Tulle & Candyfloss is one of my favourite designer makers, I made this work the focus during my FMP last year and I truely admire the attention to detail and texture in her work. This happens to be one of favourite projects that she has worked, called head candy, everything she makes is so beautiful and it reminds me that there is certainly nothing wrong with things being just decorative.
Other examples of her work are;
Fairground fun, a project she worked on during her foundation degree, as well as obviously the fairground theme other things that inspired her for this are the themes, vintage and distressed.
She tends to work with a variety of media and techniques such as
- disposable film (headdresses)
- fabric manipulation
Also her work has been displayed at the Whitworth Gallery (Caroline for Tactile too)
1. How did Bloxam get into designer maker?
She started off her postgraduate studies focusing on embroidered textiles, however by the time she had finished she finished she had developed her work into decorative lighting. This seems to have been the key to her success. Through becoming a designer maker she has worked in many different way, not only mass production but also one off pieces sold from her studio as well as conditioned work.
2. How does Bloxam address the relationship between designer maker and context? e.g. designing for service or product?
Despite designing the product herself its more about what her audience think, if the product isn’t aesthetically pleasing no one will buy it. In order for a product to sell it has to fit in and she gets this information from asking buyers what they think could be improved.
3. Where and how does Bloxam sell and promote her work?
Her work is sold and promoted mainly at trade shows, she says that’s more important for a her work than costumer shows because that’s not her audience and therefore she isn’t that well known within the general public. Promoting doesn’t seem to be that important to her either, making contacts and and being seen at shows by the press seems to be her method.
4. What virtues does Bloxam link to designer maker?
She says that’s a lot of hard work, that because most of her products are made by other people she doesn’t get to make so much despite that being what she loves doing. In order to be a designer maker according to Bloxam you need certain attributes such as, being a hard worker, flexibility and self motivation, this seems fitting since she also says that with in being a designer maker are many jobs such as, directing, cleaning, project managing and so on.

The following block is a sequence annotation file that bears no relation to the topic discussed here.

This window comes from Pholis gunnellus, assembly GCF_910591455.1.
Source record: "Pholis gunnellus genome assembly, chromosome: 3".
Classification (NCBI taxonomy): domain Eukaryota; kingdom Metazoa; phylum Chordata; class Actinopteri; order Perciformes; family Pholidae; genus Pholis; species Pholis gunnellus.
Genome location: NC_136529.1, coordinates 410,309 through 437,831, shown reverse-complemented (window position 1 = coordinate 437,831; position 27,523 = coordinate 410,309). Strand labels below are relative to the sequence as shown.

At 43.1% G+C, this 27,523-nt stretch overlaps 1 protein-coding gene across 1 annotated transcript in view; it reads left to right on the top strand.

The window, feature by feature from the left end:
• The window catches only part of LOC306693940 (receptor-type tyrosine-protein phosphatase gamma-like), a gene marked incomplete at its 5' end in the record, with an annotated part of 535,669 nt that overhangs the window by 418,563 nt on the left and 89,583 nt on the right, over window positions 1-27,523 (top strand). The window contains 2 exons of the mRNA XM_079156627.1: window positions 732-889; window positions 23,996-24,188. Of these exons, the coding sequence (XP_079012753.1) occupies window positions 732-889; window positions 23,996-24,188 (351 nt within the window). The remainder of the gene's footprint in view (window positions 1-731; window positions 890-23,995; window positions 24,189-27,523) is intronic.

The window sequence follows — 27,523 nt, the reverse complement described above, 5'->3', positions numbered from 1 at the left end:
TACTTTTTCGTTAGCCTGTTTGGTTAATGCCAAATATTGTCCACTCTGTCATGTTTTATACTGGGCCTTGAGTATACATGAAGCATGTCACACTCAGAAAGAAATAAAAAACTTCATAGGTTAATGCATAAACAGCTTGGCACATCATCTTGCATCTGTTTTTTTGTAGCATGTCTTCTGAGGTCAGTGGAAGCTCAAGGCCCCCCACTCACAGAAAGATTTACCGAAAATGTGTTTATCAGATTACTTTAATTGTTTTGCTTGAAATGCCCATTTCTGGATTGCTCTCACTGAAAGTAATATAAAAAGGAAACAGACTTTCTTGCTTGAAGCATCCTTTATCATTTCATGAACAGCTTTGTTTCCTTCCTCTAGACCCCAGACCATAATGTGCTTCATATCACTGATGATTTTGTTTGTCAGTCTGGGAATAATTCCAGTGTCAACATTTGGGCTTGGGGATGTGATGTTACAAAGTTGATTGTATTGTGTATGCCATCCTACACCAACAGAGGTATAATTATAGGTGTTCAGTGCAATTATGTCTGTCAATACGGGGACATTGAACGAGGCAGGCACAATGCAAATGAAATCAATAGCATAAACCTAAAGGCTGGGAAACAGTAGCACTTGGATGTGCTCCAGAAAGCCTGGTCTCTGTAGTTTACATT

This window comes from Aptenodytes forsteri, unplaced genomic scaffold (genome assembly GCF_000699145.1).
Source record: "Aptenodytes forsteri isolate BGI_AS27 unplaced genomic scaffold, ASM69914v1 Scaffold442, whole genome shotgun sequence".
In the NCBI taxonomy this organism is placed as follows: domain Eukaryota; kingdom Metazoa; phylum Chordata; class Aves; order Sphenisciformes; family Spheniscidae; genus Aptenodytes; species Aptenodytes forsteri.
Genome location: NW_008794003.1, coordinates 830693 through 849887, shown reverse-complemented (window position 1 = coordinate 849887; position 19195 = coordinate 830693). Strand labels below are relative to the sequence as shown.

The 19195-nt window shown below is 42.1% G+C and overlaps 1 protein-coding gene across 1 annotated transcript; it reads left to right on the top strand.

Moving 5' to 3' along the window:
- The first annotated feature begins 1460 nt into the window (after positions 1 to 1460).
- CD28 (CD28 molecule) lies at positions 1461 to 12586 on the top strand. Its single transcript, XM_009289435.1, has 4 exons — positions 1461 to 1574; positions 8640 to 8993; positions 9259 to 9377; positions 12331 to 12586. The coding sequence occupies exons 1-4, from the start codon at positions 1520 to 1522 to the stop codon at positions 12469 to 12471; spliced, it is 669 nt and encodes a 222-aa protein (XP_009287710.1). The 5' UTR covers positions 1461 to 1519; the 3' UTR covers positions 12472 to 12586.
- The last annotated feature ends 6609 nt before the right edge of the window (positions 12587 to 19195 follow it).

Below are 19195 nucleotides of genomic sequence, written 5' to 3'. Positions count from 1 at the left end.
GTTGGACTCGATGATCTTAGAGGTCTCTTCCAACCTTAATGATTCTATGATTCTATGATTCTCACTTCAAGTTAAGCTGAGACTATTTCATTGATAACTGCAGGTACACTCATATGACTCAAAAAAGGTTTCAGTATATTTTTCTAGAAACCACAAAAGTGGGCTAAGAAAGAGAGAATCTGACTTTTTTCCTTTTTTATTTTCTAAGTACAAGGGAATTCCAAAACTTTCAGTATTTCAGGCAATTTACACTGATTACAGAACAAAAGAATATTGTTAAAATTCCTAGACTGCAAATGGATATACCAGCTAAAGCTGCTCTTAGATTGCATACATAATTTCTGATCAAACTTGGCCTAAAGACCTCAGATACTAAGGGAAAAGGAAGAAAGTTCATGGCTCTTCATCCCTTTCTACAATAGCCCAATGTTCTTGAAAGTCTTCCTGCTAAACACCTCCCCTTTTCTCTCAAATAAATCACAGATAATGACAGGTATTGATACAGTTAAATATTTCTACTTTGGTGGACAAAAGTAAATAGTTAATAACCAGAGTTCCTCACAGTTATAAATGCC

Today we learnt something extremely important, something I’ve never grasped, something that blows the mind of every Uni student I’ve ever met… Referencing. So, this post is not actually a reflection it’s simply just a quick reminder for myself and anyone else needing help with this subject.
- initials of first name
- year of publication
- title of book (in italics)
- place of publication (always name of a city/town not just the country)
A quick example…
Davies H, 2013, British Fashion Designers, London, Laurence King Publishing LTD
Talk about thinking out of the box… I really like this product, its so simple but yet rather clever, the way its promoted on their website keeps its young and exciting, but still its a product for everyone, I do think it could be a bit more attractive, I personally would wear one, but I’d defiantly feel silly doing so. Maybe they could improve the brand by enabling costumers to customize their Ostrich pillow and make it their own.
My first time in CAD really wasn’t as terrifying as i thought it would be, usually computer related subjects make me run in the other direction but I can truthfully say I enjoyed the few hours we had! I’m extremely proud of the work I’ve done but if I had to critic it then I wish I had put a but more thought into each line appose to just going in without thinking. However the Wacon tablet is now one of my favorite drawing tools so I’m sure I’ll get a few more opportunities to gain skills with it. As someone who is interested in specializing in print and working with the painting and pattern side of textiles appose to making fabrics. this way of working really appeals to me. In conclusion I cant wait to get back in tomorrow to do my 3rd image and I hope I can find ways to incorporate this way of working into other work soon.
A few days ago I took my first trip to the Byram Arcade to see the Origami Cranes they were hanging from the ceiling, 3 of them were mine. It was lovely to see them and the entire Arcade was beautiful filled with original shops, it genially made me feel happy to be living in Huddersfield.
I’d forgotten how nice it was the be a part of something like that, not only did I enjoy the exhibit but I know it was for a good cause. I would love to be a part of this type of project in the future and if any opportunities like this come up I will be the first to grab it.